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Hiawatha Bray | Tech Lab

Not so fast: Bostonians may want to wait a bit longer on 5G service

Workers rebuilt a cell tower with 5G equipment for Verizon in Orem, Utah. For now, Verizon 5G delivers astonishing speed in Boston — as long as you’re in the Fenway, standing at a street corner.
Workers rebuilt a cell tower with 5G equipment for Verizon in Orem, Utah. For now, Verizon 5G delivers astonishing speed in Boston — as long as you’re in the Fenway, standing at a street corner.George Frey/Getty Images

At last, 5G wireless data service has come to Boston. Sign up now, and you’ll be among the first to be disappointed.

You can choose from two flavors of frustration.

There’s Verizon 5G. It delivers astonishing speed, as long as you’re in the Fenway, standing at a street corner. Or there’s T-Mobile 5G. It’s available all over town, and compatible phones went on sale last Friday.

Unlike the Verizon system, T-Mobile 5G works indoors — even down in the subway. But where are those blazing-fast downloads we were promised? Yes, it’s faster than 4G, but not by all that much.

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Throw in the $800-and-up price tag for a 5G compatible phone, and early adopters are setting themselves up for a serious case of buyers’ remorse. T-Mobile tries to soften the blow: Trade in an old smartphone and sign up for 24 months of service, and new customers can get a $900 OnePlus 5G phone for free. It’s a decent enough deal if you don’t mind being locked in for two years.

Still, the relatively slow performance of T-Mobile’s 5G service might leave you wondering what all the fuss is about. Don’t get too cynical. In the long run, 5G will bring us faster and more versatile mobile networks. But not just yet.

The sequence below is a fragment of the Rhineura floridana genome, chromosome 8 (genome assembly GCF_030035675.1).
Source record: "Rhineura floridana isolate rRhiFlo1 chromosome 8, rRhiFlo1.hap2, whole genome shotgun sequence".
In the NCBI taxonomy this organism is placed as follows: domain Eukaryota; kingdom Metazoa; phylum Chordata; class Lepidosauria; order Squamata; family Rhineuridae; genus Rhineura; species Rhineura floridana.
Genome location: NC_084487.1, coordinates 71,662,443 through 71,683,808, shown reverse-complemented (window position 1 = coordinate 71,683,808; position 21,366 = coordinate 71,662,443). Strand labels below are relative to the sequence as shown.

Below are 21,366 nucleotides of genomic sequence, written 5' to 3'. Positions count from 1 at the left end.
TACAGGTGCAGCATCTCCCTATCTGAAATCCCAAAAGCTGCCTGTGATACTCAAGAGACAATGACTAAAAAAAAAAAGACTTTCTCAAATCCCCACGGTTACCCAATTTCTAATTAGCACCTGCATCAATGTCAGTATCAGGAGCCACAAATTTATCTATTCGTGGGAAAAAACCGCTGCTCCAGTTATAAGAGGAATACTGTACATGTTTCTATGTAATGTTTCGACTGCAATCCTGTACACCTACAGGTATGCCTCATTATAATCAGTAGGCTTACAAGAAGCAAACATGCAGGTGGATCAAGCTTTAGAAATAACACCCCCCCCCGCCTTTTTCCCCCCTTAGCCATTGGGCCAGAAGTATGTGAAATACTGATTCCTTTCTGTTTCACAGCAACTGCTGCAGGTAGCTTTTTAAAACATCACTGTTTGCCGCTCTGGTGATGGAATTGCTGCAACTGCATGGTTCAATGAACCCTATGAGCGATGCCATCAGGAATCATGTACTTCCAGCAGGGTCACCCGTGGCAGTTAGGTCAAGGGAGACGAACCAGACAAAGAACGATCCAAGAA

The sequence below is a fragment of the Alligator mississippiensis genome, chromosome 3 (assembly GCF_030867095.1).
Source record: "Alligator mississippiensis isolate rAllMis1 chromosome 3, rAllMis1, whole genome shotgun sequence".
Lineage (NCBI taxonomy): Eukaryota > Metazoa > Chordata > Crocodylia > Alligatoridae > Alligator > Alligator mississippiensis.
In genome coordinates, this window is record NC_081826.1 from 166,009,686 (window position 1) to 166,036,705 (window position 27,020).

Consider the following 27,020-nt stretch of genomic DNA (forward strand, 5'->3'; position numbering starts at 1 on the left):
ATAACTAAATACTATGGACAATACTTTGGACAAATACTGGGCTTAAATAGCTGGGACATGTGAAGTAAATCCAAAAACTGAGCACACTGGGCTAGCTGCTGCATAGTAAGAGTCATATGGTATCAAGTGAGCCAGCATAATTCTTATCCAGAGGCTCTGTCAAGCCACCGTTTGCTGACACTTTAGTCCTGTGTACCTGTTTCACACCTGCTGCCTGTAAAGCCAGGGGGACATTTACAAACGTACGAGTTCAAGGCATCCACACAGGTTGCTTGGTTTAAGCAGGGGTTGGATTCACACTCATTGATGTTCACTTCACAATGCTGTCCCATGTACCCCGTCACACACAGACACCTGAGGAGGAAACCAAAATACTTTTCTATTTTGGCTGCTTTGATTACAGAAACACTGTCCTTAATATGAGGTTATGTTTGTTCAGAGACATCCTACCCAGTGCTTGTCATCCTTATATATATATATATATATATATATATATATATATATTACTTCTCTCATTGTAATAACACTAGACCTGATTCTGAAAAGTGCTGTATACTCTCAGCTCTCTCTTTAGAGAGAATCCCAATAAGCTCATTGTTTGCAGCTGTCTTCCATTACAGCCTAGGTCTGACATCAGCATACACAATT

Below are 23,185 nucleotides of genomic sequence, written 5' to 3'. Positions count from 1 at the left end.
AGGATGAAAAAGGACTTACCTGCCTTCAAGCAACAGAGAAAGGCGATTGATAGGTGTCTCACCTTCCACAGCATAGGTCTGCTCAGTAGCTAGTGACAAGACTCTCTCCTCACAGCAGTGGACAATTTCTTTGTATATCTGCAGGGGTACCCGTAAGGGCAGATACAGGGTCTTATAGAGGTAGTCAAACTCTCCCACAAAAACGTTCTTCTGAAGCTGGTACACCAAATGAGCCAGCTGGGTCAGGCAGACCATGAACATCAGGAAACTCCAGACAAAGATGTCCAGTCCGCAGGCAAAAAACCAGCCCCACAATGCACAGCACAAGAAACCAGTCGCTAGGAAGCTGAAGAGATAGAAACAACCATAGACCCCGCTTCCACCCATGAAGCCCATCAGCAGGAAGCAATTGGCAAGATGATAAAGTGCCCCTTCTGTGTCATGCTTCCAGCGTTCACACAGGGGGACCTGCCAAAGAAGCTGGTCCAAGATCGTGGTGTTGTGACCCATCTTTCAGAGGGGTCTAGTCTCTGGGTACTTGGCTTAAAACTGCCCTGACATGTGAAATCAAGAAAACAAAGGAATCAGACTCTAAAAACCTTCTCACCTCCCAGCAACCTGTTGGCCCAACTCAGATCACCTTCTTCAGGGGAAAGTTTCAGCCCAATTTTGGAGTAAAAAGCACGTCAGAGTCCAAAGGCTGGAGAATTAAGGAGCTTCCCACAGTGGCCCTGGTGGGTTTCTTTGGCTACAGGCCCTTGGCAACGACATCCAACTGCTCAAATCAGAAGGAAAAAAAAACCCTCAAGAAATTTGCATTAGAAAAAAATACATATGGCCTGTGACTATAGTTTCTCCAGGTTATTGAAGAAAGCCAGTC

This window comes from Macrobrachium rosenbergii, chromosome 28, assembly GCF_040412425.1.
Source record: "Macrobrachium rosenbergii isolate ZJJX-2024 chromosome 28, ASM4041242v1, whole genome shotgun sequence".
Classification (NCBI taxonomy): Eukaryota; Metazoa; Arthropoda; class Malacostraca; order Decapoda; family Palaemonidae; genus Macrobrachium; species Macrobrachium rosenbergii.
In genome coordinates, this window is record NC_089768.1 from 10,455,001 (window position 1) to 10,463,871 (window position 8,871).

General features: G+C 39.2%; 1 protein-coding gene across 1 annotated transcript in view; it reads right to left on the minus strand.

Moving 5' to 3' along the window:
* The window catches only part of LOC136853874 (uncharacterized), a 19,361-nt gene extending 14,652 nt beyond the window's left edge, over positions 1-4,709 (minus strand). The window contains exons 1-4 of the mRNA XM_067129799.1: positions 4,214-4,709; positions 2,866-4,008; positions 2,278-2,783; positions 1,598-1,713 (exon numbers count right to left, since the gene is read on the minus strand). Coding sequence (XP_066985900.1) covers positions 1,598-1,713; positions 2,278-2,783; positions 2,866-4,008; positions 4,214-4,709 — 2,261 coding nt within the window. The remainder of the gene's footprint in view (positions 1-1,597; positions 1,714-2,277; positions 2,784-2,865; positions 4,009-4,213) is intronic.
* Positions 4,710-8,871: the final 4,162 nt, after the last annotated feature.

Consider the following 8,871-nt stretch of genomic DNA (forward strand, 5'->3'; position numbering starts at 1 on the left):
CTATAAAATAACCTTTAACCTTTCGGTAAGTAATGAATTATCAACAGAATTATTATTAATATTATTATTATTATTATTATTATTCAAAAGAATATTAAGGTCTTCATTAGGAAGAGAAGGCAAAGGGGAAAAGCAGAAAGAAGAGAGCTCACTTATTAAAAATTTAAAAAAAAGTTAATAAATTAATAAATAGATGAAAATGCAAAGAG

For one thing, the nation’s cell carriers are pursuing different strategies as they build out their networks. Verizon and AT&T want to blow our socks off, so they’ve begun by erecting “millimeter wave,” or mmWave, systems that use extremely high radio frequencies. An mmWave device can crank out 1 or 2 gigabits of data per second, much faster than the typical home broadband service.

But mmWave suffers from very short range — like a block or two at best — and it cannot penetrate objects such as walls, windows, or heavy foliage. It’s great if you’re standing outdoors; step into the corner coffee shop, or just walk around the corner, and the signal fades. So neighborhoods with mmWave 5G must deploy lots of little cell sites mounted on lampposts, or on the sides of buildings.

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It will take thousands of cell sites for Verizon to cover the entire country with mmWave; in Boston, only the Fenway neighborhood is covered, with others to follow.

Meanwhile, T-Mobile is pitching 5G for the masses, using a technology that can be deployed quickly over entire cities. The company says its 5G network already covers 200 million people, or about 60 percent of the US population.